Khan’s Experiment: “splitting up the work of teaching between man and machine, and combining teacher-led lessons with computer-based lectures and exercises.”

December 5th, 2011

The TImes has a profile of the work of Salman Khan, of Khan Academy fame, who is trying to “weave [his] digital lessons into the fabric of the school curriculum.” The software provides a “peephole” into the student’s brain.

He can see that a girl sitting against the wall is zipping through geometry exercises; that a boy with long curls over his eyes is stuck on a lesson on long equations; and that another boy in the front row is getting a handle on probability.

Each student’s math journey shows up instantly on the laptop Mr. Roe carries as he wanders the room. He stops at each desk, cajoles, offers tips, reassures. For an hour, this crowded, dimly lighted classroom in the hardscrabble shadow of Silicon Valley hums with the sound of fingers clicking on keyboards, pencils scratching on paper and an occasional whoop when a student scores a streak of right answers.

Today, the Khan Academy site offers 2,700 instructional videos and a constellation of practice exercises. Master one concept, move on to the next. Earn rewards for a streak of correct answers. For teachers, there is an analytics dashboard that shows both an aggregate picture of how the class is doing and a detailed map of each student’s math comprehension. In other words, a peephole.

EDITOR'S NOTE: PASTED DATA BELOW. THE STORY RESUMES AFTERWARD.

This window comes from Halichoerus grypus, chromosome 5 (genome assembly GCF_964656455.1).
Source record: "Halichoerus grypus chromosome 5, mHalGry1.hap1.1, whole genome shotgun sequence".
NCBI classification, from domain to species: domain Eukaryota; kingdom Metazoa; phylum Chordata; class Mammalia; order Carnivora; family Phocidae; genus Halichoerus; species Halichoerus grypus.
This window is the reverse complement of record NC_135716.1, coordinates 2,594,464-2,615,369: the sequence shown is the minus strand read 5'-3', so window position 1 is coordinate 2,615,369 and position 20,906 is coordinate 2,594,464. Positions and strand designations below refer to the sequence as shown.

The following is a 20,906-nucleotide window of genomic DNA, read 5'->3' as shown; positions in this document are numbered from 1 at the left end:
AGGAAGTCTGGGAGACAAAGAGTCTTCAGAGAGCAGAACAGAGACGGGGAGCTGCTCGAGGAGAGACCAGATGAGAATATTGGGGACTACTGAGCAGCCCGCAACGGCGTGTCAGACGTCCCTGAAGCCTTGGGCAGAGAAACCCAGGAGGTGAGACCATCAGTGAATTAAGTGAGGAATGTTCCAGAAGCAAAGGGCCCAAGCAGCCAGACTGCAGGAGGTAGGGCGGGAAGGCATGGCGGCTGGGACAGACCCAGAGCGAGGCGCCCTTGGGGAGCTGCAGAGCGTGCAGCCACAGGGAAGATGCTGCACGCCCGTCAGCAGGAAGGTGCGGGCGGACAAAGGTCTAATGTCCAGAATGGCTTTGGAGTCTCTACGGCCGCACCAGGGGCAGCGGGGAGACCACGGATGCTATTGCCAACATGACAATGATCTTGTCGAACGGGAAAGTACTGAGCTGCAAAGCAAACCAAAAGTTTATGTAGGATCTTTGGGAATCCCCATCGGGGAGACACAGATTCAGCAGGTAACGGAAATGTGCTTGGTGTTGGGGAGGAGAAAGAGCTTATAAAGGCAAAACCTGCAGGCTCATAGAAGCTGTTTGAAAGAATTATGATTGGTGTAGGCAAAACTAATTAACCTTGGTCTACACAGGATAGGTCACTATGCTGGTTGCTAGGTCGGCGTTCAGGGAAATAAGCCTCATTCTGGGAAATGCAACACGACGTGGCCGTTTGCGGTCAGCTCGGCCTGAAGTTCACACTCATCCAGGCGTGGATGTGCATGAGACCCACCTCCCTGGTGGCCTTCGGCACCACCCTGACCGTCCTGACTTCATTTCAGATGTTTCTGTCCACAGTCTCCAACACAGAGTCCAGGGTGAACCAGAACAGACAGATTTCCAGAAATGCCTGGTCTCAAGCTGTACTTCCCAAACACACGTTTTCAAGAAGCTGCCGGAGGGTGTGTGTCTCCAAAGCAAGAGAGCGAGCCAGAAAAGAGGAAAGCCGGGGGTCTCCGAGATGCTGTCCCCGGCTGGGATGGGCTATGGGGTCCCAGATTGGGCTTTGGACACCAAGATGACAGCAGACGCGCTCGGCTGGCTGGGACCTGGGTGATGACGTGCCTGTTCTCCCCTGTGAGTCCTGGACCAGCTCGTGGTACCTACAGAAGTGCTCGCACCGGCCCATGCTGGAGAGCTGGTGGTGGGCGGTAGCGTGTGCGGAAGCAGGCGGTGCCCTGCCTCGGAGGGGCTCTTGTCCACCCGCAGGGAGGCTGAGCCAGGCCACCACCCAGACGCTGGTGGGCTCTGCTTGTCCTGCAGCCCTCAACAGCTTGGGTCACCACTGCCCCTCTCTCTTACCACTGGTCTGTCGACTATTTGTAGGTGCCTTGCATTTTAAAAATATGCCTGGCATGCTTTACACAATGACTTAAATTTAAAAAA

One of the elements I enjoy most about using a live-feed during class is that I get a peephold, or in my own sense, get a pulse, on what the class is thinking. This, is invaluable to help you shape the direction of the lesson. The technology does not replace me. It helps me.

Ms. Tavenner says she believes that computers cannot replace teachers. But the computer, she recognizes, can do some things a teacher cannot. It can offer personal feedback to a whole room of students as they work. And it can give the teacher additional class time to do more creative and customized teaching.

“Combining Khan with that kind of teaching will produce the best kind of math,” she argued. “Teachers are more effective because they have a window into the student’s mind.”

The Times entire series on “combining man and machine” can be found here.